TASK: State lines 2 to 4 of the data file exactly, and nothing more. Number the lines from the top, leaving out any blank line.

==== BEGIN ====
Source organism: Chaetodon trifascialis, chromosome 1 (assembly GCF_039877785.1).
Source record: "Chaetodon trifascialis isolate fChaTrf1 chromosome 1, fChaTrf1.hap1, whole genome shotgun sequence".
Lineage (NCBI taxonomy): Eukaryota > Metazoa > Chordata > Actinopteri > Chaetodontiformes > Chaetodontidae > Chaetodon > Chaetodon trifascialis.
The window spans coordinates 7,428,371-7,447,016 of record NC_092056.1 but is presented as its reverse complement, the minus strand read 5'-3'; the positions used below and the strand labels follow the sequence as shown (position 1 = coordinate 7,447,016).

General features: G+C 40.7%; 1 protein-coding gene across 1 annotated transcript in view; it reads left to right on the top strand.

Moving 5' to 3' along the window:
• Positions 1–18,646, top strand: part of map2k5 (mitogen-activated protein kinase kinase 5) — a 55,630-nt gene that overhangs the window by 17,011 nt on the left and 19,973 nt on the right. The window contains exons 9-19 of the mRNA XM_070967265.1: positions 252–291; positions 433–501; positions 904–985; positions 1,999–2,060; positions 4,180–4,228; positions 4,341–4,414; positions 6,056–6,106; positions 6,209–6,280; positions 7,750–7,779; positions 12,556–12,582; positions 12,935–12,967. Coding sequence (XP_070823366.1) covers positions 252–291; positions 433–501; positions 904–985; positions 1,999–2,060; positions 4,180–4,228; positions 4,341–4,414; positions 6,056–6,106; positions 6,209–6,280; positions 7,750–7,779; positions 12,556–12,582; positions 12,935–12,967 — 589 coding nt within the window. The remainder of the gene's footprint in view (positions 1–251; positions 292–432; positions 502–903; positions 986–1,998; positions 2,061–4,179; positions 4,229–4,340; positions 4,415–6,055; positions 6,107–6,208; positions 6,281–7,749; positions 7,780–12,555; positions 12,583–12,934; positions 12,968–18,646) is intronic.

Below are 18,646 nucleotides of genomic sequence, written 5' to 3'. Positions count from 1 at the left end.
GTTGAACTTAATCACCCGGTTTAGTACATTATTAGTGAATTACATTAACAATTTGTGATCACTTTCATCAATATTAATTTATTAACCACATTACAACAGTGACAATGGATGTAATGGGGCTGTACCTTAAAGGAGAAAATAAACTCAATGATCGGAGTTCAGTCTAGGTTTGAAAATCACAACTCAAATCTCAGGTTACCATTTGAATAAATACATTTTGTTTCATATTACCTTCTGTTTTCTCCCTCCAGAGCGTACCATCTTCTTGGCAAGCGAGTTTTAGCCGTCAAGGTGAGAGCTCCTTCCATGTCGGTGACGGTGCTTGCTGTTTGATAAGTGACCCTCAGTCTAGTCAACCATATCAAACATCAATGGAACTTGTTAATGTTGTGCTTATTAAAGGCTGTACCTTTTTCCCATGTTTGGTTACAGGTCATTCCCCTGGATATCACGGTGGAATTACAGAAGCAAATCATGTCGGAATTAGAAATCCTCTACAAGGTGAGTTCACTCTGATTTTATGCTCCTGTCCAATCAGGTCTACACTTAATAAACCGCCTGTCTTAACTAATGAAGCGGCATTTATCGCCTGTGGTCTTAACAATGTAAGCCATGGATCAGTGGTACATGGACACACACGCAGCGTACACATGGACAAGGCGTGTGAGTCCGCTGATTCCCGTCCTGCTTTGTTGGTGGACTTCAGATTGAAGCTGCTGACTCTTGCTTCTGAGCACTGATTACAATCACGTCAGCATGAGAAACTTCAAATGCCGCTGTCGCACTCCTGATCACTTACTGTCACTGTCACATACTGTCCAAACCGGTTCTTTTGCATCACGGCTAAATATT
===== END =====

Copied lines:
Source record: "Chaetodon trifascialis isolate fChaTrf1 chromosome 1, fChaTrf1.hap1, whole genome shotgun sequence".
Lineage (NCBI taxonomy): Eukaryota > Metazoa > Chordata > Actinopteri > Chaetodontiformes > Chaetodontidae > Chaetodon > Chaetodon trifascialis.
The window spans coordinates 7,428,371-7,447,016 of record NC_092056.1 but is presented as its reverse complement, the minus strand read 5'-3'; the positions used below and the strand labels follow the sequence as shown (position 1 = coordinate 7,447,016).